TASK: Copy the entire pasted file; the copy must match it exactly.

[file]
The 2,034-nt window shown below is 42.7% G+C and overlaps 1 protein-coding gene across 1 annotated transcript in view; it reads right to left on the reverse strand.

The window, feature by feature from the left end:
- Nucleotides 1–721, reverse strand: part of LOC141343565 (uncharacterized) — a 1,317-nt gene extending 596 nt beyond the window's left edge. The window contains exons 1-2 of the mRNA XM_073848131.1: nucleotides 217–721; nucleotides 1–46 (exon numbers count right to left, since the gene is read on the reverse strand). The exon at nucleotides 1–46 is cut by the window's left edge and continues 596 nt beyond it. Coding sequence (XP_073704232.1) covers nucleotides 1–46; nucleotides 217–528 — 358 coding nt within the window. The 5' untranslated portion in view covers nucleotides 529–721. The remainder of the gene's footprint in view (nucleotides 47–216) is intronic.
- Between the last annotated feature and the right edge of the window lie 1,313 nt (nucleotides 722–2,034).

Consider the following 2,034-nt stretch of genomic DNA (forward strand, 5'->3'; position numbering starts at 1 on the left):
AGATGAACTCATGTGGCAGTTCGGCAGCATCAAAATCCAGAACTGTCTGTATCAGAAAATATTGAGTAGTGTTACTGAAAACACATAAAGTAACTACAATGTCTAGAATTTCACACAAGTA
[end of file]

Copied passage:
The 2,034-nt window shown below is 42.7% G+C and overlaps 1 protein-coding gene across 1 annotated transcript in view; it reads right to left on the reverse strand.

The window, feature by feature from the left end:
- Nucleotides 1–721, reverse strand: part of LOC141343565 (uncharacterized) — a 1,317-nt gene extending 596 nt beyond the window's left edge. The window contains exons 1-2 of the mRNA XM_073848131.1: nucleotides 217–721; nucleotides 1–46 (exon numbers count right to left, since the gene is read on the reverse strand). The exon at nucleotides 1–46 is cut by the window's left edge and continues 596 nt beyond it. Coding sequence (XP_073704232.1) covers nucleotides 1–46; nucleotides 217–528 — 358 coding nt within the window. The 5' untranslated portion in view covers nucleotides 529–721. The remainder of the gene's footprint in view (nucleotides 47–216) is intronic.
- Between the last annotated feature and the right edge of the window lie 1,313 nt (nucleotides 722–2,034).

Consider the following 2,034-nt stretch of genomic DNA (forward strand, 5'->3'; position numbering starts at 1 on the left):
AGATGAACTCATGTGGCAGTTCGGCAGCATCAAAATCCAGAACTGTCTGTATCAGAAAATATTGAGTAGTGTTACTGAAAACACATAAAGTAACTACAATGTCTAGAATTTCACACAAGTA